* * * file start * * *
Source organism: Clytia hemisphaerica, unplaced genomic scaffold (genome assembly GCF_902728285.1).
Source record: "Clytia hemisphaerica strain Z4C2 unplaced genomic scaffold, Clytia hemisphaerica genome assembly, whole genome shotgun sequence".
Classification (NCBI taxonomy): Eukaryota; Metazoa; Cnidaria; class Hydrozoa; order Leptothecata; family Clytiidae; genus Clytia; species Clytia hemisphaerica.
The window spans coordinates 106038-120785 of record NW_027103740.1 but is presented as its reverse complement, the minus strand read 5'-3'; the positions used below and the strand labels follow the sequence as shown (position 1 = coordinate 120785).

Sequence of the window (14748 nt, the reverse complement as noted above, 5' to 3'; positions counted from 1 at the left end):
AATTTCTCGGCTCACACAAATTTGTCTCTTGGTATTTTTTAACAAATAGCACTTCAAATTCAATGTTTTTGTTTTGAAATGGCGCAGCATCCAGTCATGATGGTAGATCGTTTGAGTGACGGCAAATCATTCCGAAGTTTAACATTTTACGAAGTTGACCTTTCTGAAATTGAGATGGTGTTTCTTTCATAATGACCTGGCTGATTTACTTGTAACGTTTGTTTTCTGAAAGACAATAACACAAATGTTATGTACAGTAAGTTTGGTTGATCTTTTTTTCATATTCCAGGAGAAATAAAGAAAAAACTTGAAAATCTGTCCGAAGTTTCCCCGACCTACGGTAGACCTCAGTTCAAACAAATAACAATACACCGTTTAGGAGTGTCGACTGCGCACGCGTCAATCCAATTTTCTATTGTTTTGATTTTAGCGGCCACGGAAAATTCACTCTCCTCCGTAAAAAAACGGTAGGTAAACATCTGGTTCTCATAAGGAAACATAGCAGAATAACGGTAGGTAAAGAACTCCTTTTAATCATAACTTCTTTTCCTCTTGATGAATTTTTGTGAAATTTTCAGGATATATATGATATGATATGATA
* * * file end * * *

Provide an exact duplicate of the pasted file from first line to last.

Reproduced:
Source organism: Clytia hemisphaerica, unplaced genomic scaffold (genome assembly GCF_902728285.1).
Source record: "Clytia hemisphaerica strain Z4C2 unplaced genomic scaffold, Clytia hemisphaerica genome assembly, whole genome shotgun sequence".
Classification (NCBI taxonomy): Eukaryota; Metazoa; Cnidaria; class Hydrozoa; order Leptothecata; family Clytiidae; genus Clytia; species Clytia hemisphaerica.
The window spans coordinates 106038-120785 of record NW_027103740.1 but is presented as its reverse complement, the minus strand read 5'-3'; the positions used below and the strand labels follow the sequence as shown (position 1 = coordinate 120785).

Sequence of the window (14748 nt, the reverse complement as noted above, 5' to 3'; positions counted from 1 at the left end):
AATTTCTCGGCTCACACAAATTTGTCTCTTGGTATTTTTTAACAAATAGCACTTCAAATTCAATGTTTTTGTTTTGAAATGGCGCAGCATCCAGTCATGATGGTAGATCGTTTGAGTGACGGCAAATCATTCCGAAGTTTAACATTTTACGAAGTTGACCTTTCTGAAATTGAGATGGTGTTTCTTTCATAATGACCTGGCTGATTTACTTGTAACGTTTGTTTTCTGAAAGACAATAACACAAATGTTATGTACAGTAAGTTTGGTTGATCTTTTTTTCATATTCCAGGAGAAATAAAGAAAAAACTTGAAAATCTGTCCGAAGTTTCCCCGACCTACGGTAGACCTCAGTTCAAACAAATAACAATACACCGTTTAGGAGTGTCGACTGCGCACGCGTCAATCCAATTTTCTATTGTTTTGATTTTAGCGGCCACGGAAAATTCACTCTCCTCCGTAAAAAAACGGTAGGTAAACATCTGGTTCTCATAAGGAAACATAGCAGAATAACGGTAGGTAAAGAACTCCTTTTAATCATAACTTCTTTTCCTCTTGATGAATTTTTGTGAAATTTTCAGGATATATATGATATGATATGATA